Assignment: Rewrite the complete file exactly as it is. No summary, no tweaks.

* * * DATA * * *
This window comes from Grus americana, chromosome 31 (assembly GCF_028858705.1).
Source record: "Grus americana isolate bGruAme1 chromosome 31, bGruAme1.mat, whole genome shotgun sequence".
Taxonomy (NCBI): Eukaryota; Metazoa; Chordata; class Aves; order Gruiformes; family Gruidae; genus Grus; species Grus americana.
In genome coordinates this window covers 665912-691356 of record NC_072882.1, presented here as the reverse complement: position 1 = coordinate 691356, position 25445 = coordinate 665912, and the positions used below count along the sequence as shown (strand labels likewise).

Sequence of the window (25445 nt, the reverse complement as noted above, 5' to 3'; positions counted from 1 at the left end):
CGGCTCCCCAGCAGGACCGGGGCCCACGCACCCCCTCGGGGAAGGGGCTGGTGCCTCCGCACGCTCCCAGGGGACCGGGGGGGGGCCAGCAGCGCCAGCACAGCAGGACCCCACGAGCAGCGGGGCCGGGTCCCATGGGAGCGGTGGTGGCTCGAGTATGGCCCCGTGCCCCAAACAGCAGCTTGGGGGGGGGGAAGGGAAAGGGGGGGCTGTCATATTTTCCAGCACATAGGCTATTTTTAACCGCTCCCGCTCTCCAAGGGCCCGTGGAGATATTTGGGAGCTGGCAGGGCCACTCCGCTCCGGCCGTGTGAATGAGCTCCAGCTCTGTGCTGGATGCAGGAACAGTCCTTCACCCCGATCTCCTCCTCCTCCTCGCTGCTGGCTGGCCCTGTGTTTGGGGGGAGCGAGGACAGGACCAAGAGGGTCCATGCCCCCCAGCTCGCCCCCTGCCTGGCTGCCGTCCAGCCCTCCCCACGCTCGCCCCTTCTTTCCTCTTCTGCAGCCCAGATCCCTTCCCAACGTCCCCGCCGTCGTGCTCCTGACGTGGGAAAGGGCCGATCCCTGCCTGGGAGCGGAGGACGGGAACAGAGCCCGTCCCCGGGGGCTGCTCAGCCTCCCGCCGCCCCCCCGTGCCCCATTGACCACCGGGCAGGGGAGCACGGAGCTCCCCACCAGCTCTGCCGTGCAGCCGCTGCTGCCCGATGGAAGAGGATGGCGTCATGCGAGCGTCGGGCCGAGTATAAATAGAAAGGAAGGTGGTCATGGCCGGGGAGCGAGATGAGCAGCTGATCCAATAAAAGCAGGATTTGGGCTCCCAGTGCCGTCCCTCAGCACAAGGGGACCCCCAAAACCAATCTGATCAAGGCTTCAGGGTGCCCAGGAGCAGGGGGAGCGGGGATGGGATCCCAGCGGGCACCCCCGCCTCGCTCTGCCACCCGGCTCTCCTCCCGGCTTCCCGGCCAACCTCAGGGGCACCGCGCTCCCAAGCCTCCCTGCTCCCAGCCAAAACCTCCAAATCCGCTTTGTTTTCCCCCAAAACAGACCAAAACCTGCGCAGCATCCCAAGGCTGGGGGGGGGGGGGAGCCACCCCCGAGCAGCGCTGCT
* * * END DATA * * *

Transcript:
This window comes from Grus americana, chromosome 31 (assembly GCF_028858705.1).
Source record: "Grus americana isolate bGruAme1 chromosome 31, bGruAme1.mat, whole genome shotgun sequence".
Taxonomy (NCBI): Eukaryota; Metazoa; Chordata; class Aves; order Gruiformes; family Gruidae; genus Grus; species Grus americana.
In genome coordinates this window covers 665912-691356 of record NC_072882.1, presented here as the reverse complement: position 1 = coordinate 691356, position 25445 = coordinate 665912, and the positions used below count along the sequence as shown (strand labels likewise).

Sequence of the window (25445 nt, the reverse complement as noted above, 5' to 3'; positions counted from 1 at the left end):
CGGCTCCCCAGCAGGACCGGGGCCCACGCACCCCCTCGGGGAAGGGGCTGGTGCCTCCGCACGCTCCCAGGGGACCGGGGGGGGGCCAGCAGCGCCAGCACAGCAGGACCCCACGAGCAGCGGGGCCGGGTCCCATGGGAGCGGTGGTGGCTCGAGTATGGCCCCGTGCCCCAAACAGCAGCTTGGGGGGGGGGAAGGGAAAGGGGGGGCTGTCATATTTTCCAGCACATAGGCTATTTTTAACCGCTCCCGCTCTCCAAGGGCCCGTGGAGATATTTGGGAGCTGGCAGGGCCACTCCGCTCCGGCCGTGTGAATGAGCTCCAGCTCTGTGCTGGATGCAGGAACAGTCCTTCACCCCGATCTCCTCCTCCTCCTCGCTGCTGGCTGGCCCTGTGTTTGGGGGGAGCGAGGACAGGACCAAGAGGGTCCATGCCCCCCAGCTCGCCCCCTGCCTGGCTGCCGTCCAGCCCTCCCCACGCTCGCCCCTTCTTTCCTCTTCTGCAGCCCAGATCCCTTCCCAACGTCCCCGCCGTCGTGCTCCTGACGTGGGAAAGGGCCGATCCCTGCCTGGGAGCGGAGGACGGGAACAGAGCCCGTCCCCGGGGGCTGCTCAGCCTCCCGCCGCCCCCCCGTGCCCCATTGACCACCGGGCAGGGGAGCACGGAGCTCCCCACCAGCTCTGCCGTGCAGCCGCTGCTGCCCGATGGAAGAGGATGGCGTCATGCGAGCGTCGGGCCGAGTATAAATAGAAAGGAAGGTGGTCATGGCCGGGGAGCGAGATGAGCAGCTGATCCAATAAAAGCAGGATTTGGGCTCCCAGTGCCGTCCCTCAGCACAAGGGGACCCCCAAAACCAATCTGATCAAGGCTTCAGGGTGCCCAGGAGCAGGGGGAGCGGGGATGGGATCCCAGCGGGCACCCCCGCCTCGCTCTGCCACCCGGCTCTCCTCCCGGCTTCCCGGCCAACCTCAGGGGCACCGCGCTCCCAAGCCTCCCTGCTCCCAGCCAAAACCTCCAAATCCGCTTTGTTTTCCCCCAAAACAGACCAAAACCTGCGCAGCATCCCAAGGCTGGGGGGGGGGGGGAGCCACCCCCGAGCAGCGCTGCT